Before 2007, Donerson wasn’t in the health care field at all. In fact, he worked as manual laborer making minimum wage. At the time, he even had to live out of his car. He decided that he wanted to attend surgical technology school, but when he had to fill out the application and include his address, Donerson wrote in his license plate number. Luckily for him, college staff realized that he was homeless and arranged for him to live in a dorm for the rest of that school year.

When a Trustaff representative spoke to college students about becoming a traveling health care worker, Donerson was interested. After graduating and getting a year of experience, Donerson became a travel CST. His first assignment was in the Virgin Islands. After that, he traveled the country, working in Louisiana, California, North Dakota, and in several cities in Florida.

Donerson says that he loves working with his recruiter, Danny Laurence. “He basically knows exactly what I’m thinking before each contract and after,” says Donerson. He also recommends that nurses thinking of becoming travel nurses be on a first-name basis with their recruiters. “Not having a great recruiter will more than likely end in disaster for a contract,” he says.

Help for Dealing with Negative Patients

Help for Dealing with Negative Patients

Dealing with negative patients is never easy. They can monopolize your time, make you angry, and frustrate everyone they come into contact with. What can you do?

According to a number of experts, quite a lot.

“I approach patient interactions using the nursing process of assessment, planning, intervention, and evaluation. These steps are taken with patience and understanding,” says Cynthia Rochon, MBA, BSN, RN, Director of Nursing, Behavioral Health Services, Largo Medical Center. “In order to assist with a problem, you first have to understand the root cause. Never make assumptions because that can lead to more negativity. After gaining a clear understanding of the problem or patient care need, you provide an explanation of how the nurse can assist to remedy the problem or facilitate access to the resource who can provide further assistance. The last step is evaluation—validate that the patient has a clear understanding of how to follow up on directions that have been provided. Patient education is an important component of nursing care. When communicating with empathy, the patient experience will usually change from a negative experience into a positive interaction.”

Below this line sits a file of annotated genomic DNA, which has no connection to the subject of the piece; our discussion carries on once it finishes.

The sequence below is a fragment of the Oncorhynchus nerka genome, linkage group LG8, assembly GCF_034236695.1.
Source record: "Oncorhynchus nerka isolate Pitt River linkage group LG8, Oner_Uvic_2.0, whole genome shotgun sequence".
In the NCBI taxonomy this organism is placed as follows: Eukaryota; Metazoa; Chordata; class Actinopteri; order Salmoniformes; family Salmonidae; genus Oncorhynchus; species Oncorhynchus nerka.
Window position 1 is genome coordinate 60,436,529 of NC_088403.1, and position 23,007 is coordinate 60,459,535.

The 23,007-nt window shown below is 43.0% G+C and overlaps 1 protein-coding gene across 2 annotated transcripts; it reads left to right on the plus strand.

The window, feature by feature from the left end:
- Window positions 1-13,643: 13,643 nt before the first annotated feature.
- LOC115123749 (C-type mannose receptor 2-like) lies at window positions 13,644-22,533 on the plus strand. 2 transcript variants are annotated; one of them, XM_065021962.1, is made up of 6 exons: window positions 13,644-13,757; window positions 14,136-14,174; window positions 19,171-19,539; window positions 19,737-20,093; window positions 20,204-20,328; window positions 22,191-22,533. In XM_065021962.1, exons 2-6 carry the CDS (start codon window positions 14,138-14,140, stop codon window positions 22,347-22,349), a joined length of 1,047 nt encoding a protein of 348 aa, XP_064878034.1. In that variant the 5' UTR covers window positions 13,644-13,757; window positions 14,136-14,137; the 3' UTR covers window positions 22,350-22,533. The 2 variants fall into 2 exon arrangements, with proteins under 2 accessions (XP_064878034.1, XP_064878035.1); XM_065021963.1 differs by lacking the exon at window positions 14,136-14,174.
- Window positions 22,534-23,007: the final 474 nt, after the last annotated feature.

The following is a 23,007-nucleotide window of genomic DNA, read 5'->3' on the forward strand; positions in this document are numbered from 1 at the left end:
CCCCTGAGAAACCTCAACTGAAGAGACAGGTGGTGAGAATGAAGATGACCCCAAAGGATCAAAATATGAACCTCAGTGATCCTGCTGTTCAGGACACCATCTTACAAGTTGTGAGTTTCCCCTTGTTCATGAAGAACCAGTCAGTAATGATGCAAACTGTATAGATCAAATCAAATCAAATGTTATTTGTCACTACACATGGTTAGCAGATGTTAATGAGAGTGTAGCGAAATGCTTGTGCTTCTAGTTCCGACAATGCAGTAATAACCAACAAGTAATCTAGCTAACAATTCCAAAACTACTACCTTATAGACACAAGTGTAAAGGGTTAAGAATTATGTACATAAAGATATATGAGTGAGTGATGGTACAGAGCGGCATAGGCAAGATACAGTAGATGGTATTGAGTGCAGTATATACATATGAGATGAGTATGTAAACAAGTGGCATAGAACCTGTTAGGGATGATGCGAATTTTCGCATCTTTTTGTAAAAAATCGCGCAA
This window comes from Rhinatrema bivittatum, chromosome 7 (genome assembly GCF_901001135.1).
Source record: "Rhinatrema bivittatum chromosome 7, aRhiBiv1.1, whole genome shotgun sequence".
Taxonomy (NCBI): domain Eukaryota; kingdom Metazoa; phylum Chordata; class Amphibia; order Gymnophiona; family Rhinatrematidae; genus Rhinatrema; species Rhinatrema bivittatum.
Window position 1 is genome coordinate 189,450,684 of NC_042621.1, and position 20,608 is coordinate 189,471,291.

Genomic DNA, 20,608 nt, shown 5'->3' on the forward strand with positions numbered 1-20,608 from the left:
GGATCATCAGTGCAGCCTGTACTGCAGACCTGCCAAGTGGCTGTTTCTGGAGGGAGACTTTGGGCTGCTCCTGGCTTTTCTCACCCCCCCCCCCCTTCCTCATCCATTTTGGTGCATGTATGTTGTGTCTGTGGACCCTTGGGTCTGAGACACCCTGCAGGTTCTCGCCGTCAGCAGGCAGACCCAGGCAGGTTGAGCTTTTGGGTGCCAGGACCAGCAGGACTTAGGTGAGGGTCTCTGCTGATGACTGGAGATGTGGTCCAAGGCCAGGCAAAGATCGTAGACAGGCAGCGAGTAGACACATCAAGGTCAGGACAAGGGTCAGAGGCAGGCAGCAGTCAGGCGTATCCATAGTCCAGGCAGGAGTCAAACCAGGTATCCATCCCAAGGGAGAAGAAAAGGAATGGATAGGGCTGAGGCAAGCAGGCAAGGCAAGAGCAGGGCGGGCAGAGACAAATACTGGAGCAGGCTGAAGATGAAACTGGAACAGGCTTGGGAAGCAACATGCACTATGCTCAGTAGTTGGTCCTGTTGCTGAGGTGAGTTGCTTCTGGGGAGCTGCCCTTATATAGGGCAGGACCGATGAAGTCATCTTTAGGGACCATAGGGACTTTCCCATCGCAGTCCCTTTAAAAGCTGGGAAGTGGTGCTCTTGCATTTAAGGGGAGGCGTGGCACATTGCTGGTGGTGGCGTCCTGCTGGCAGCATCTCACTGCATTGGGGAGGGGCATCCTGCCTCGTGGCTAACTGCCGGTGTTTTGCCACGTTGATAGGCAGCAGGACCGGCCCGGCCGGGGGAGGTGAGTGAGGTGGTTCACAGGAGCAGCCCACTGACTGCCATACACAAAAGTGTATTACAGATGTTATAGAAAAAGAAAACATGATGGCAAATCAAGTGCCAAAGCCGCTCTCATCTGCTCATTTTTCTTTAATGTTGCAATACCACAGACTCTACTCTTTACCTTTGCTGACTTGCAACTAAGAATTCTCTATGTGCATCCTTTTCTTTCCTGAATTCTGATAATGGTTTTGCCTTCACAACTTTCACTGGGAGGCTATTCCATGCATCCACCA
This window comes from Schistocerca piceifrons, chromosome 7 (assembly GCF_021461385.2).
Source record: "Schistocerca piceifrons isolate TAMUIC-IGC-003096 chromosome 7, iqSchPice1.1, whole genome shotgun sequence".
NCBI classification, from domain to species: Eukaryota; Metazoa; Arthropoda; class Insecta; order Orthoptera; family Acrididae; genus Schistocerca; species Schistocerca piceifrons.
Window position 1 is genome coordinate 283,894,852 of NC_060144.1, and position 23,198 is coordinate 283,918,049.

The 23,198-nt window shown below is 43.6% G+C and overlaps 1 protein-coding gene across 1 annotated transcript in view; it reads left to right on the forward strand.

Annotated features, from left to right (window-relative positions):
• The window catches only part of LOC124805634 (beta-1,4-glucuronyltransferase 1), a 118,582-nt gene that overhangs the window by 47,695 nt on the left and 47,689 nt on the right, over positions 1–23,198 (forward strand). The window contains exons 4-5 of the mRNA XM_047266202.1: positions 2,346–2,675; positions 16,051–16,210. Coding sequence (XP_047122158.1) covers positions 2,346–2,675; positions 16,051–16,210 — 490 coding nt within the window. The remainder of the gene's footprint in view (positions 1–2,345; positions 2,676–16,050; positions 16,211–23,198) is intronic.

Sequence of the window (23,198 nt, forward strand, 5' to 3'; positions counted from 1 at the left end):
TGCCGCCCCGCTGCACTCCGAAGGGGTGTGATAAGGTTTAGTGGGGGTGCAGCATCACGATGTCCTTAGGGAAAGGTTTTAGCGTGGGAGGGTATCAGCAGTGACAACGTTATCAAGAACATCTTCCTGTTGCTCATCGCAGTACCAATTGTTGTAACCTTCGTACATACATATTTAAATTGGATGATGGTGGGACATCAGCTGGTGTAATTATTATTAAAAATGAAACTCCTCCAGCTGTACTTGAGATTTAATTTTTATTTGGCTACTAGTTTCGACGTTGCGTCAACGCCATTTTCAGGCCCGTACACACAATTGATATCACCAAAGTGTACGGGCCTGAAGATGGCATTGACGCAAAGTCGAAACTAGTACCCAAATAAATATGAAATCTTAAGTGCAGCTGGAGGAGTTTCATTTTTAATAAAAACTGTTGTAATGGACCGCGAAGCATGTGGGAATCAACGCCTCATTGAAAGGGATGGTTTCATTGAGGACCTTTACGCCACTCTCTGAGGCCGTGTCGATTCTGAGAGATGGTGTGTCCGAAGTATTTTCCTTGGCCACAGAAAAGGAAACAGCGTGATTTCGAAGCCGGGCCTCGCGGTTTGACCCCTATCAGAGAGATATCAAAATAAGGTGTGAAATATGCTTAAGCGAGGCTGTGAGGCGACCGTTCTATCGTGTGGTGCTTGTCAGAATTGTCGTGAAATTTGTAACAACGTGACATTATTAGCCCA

Oftentimes, patients become negative because they are scared, says Jodi De Luca, a licensed clinical psychologist working in the Emergency Department at Boulder Community Hospital in Colorado. “Firm empathy and compassion are an example of setting structure and limitations. Be kind, respectful, and validate the patient’s feelings, but remain professional and clarify unacceptable behavior and/or unrealistic patient expectations.”

“Although it’s true we deal with these patients in the same manner we would other patients, it does take a lot of listening on our end to determine where the negativity is coming from,” says Debra Moore, RN, Director of Nursing of the BrightStar Care Edmond/Oklahoma City as well as the Midwest Region Nurse of the Year for 2017. “They could feel mad because they’re sick, missing a spouse from a recent death, or they may have just heard some bad news or had a frustrating experience in some other area of their lives. After we determine the cause, we talk with the patients and reassure them that we are going to care for them as much as they will let us. These patients may also need a lot of education on their diagnosis and what we can do to help. While it may take time for them to trust us, they will see that we are there for them and that they still have free rein over their lives. We honor them. It will take them sitting back and observing exactly what great care we can provide them. This will, in turn, help them relax and trust us in the end.”